I may edit and revise these series often, as new technology comes out and things change over time...
Computer Help Part 1 of 10 - Hardware Terms
I've been working at the Geek Squad for a few years now (at the time of this writing), and we constantly see the same common mistakes made by most people over and over and over again. So, I decided to put together some basic advice, hints, and tips to help anyone reading this avoid making these same mistakes. These mistakes vary from not backing-up their important, irreplaceable data to using inadequate protection software to protect their computer from really nasty stuff. I've listed some websites along with some basic advice, hints, help, and tips in an honest attempt to keep this guide as small and easy-to-understand as possible. Whenever possible, I used Simple English Wikipedia at http://simple.wikipedia.com/ for most of these listings since their website usually goes into great detail, and they try to keep their pages basic enough for almost anyone to understand them, usually. If I couldn't find a related article on Simple English Wikipedia, then I used the normal Wikipedia. If this doesn't help, doing a Google search at http://www.google.com/ will sometimes provide better answers to your questions.
When your computer breaks, it's easier to know some basic terminologies of what to say when you bring your computer into a computer repair shop to get fixed, much like taking your vehicle to a mechanic. Also, many people confuse computer terminologies, and for the purpose of this blog, it's not a bad idea to familiarize yourself with the computer terminologies. You don't have to read all of them word-for-word, but just enough to get familiar with these basic terminologies. And believe it or not, unlike your vehicle, I can probably count how many parts are inside your computer on two hands! So, learning the different parts of a computer is the easy part. It's repairing them is what's often most difficult...
Desktop Computers: Often mistakenly called the "CPU", "modem", or the "hard drive", they're usually towers that sit upright and require a display (monitor, screen, etc.) to see what you're doing, a keyboard to type with, and a mouse to move your cursor around and click with. Referring to your computer as the "CPU", "modem", or the "hard drive" would be like referring to your vehicle as a "carburetor", a "spark plug", or an "engine", when these are just the parts that are inside of your vehicle. The CPU, modem, and the hard drive are simply parts inside of your computer.
Laptop Computers: Portable computers that has a built-in battery (so that you don't need to plug it in all of the time), a monitor, a keyboard, and often a TouchPad (a pad you move your finger around on to control the cursor, much like a computer mouse).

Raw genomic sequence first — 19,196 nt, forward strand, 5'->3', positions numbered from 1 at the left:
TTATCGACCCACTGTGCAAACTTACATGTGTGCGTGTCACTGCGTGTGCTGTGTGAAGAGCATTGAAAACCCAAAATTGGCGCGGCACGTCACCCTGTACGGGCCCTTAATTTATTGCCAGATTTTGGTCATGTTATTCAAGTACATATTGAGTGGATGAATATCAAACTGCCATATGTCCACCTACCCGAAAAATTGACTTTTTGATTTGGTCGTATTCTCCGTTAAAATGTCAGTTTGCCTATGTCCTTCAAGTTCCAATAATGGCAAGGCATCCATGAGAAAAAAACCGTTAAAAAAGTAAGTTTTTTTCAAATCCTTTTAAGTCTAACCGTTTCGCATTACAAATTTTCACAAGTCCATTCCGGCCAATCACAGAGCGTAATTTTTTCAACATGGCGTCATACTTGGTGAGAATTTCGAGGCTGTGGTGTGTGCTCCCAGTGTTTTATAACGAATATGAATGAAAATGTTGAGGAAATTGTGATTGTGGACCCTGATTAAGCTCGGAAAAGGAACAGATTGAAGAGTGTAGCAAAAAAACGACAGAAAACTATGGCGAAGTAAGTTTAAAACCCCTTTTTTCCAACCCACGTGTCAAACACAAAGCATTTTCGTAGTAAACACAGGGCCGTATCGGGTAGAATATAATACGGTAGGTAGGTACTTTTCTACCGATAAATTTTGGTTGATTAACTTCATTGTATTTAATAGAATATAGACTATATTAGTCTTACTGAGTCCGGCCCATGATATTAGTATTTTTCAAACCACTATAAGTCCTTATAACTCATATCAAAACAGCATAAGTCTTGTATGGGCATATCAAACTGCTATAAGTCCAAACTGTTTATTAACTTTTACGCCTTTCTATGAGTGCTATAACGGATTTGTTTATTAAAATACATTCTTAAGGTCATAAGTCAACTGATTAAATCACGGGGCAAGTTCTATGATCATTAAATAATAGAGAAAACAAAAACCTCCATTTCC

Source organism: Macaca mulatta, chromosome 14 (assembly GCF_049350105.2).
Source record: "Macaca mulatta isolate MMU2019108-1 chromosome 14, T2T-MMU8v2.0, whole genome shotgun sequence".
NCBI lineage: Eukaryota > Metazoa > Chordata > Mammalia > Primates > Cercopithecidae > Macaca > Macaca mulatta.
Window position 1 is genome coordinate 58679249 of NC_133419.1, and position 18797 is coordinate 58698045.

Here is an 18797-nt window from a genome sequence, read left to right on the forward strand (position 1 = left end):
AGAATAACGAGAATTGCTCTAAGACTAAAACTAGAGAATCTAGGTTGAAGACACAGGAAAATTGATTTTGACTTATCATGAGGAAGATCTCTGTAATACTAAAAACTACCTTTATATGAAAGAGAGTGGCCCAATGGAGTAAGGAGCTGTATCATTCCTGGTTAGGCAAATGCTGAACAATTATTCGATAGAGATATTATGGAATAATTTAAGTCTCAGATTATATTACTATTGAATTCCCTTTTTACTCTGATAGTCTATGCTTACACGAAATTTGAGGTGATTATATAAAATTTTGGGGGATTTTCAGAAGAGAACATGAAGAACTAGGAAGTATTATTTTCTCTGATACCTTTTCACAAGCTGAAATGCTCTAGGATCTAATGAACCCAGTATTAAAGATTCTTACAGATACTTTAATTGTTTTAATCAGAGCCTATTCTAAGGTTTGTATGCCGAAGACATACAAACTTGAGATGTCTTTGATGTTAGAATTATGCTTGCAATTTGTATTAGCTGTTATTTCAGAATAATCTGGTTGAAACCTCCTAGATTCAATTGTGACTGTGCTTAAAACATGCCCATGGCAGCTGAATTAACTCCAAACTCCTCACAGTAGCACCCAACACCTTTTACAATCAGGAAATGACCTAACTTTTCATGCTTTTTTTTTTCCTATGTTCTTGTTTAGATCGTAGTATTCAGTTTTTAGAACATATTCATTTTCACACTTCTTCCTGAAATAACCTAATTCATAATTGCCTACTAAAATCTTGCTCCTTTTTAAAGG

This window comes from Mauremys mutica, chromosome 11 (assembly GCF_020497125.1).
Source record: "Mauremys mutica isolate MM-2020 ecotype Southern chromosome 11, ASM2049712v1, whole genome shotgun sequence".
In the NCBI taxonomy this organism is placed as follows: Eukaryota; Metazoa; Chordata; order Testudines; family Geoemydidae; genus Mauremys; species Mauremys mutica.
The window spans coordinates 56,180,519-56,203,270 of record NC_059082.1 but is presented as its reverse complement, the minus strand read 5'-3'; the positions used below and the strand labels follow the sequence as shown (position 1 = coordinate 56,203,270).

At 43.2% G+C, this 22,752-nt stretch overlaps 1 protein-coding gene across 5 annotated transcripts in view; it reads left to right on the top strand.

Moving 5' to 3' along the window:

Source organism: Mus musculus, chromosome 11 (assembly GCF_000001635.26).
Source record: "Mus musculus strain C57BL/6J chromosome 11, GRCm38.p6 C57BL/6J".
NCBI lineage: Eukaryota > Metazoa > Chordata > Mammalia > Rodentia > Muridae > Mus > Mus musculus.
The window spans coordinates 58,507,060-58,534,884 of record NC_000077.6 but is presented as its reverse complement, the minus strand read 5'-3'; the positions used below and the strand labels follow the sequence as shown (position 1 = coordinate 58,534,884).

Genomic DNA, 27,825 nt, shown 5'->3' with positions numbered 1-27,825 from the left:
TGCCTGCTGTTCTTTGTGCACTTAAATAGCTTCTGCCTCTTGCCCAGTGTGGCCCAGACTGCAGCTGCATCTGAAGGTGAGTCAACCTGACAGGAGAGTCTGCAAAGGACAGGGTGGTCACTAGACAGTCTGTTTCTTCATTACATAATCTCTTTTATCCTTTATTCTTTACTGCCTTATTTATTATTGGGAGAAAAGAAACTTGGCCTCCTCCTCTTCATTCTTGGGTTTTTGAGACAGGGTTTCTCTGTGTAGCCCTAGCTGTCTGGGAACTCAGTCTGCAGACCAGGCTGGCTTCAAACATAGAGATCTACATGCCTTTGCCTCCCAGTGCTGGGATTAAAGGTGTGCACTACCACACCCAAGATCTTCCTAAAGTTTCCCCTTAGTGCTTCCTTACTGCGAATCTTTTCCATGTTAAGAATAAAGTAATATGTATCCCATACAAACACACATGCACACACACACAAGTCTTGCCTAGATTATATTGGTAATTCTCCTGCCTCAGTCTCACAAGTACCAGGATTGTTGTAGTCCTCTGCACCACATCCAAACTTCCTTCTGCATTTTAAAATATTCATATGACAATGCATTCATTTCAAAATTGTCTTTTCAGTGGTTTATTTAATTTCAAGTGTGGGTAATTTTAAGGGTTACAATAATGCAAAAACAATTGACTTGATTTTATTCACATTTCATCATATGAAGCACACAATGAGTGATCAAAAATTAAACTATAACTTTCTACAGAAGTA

Computer Hardware (usually covered by warranties): Any physical part of your computer that you can see and touch.
These are the computer components (or parts) and devices of your computer:
Internal: Any Computer Components (or parts) that's inside your computer.
External: Any Computer Device or Peripheral (such as a Printer or a Scanner) that plugs into your computer from the outside.
USB (Universal Serial Bus): It's a port that allows you to plug-in a USB device from the outside of your computer, such as a USB mouse, USB keyboard, printer, scanner, digital camera, etc. It's perfectly rectangular, with a tree-looking symbol with three "limbs", usually located next to the USB ports. Most computers come with at least two, four, or six USB ports, and sometimes located on both the back and the front of the computer. When you buy a USB device, it's always a good idea to check the box if it comes with a USB cable, or you'll need to buy one. Also, most USB devices require that you install the software first BEFORE you plug them into your computer!
FireWire: Also known as IEEE 1394 (usually only geeks and nerds use this expression, though), it's a different type of port from USB, made specifically for certain types of devices, mostly digital video in nature, such as a digital video camcorder. However, there are a few other devices out there that'll let you plug it into the FireWire port, also. There's two varieties of FireWire, 4-pin and 6-pin, but the 6-pin is the most common. It's rectangular, like the USB port, but is rounded on one end. The 4-pin is most often used on the device itself, such as on a digital video camcorder, and is much smaller in comparison to the 6-pin. Most of the time, when you buy a FireWire device, you'll need to also buy a 4-pin to 6-pin FireWire cable with it, but it's always a good idea to check the box to see if it already comes with a FireWire cable.
eSATA: A newer, much faster connection than USB or FireWire, this connection is only used for external permanent storage devices (such as External Hard Drives). Most of these devices already come with an eSATA cable, but always check the box to see if it does come with one.
Power Supply: Often abbreviated as PSU (Power Supply Unit), it distributes power to different parts inside of your computer. Most computers come with a basic Power Supply that's only made to power what originally came with the computer, and then some. If you upgrade your computer a lot, adding a lot of internal parts to it, especially a Video Card (discussed below), then you may need to upgrade the Power Supply to meet the power demands of your new computer parts.
Motherboard: The main, silicon circuit board in which everything else inside your computer plugs into. Think of the motherboard as the "traffic cop", sending and receiving information to the other components (parts) inside of your computer. If the motherboard doesn't work properly, then it's usually VERY obvious! If you change or upgrade your motherboard, anticipate buying a lot of other, newer computer parts that will work with the new motherboard! Unfortunately, new motherboards can rarely use old internal computer parts with them. So, most of the time, if you have an old computer with a dysfunctional motherboard, it's usually more cost-effective to just buy a whole new computer, unless you're "computer savvy" and can replace the motherboard without having to pay someone else to do it for you and having to buy other new computer components.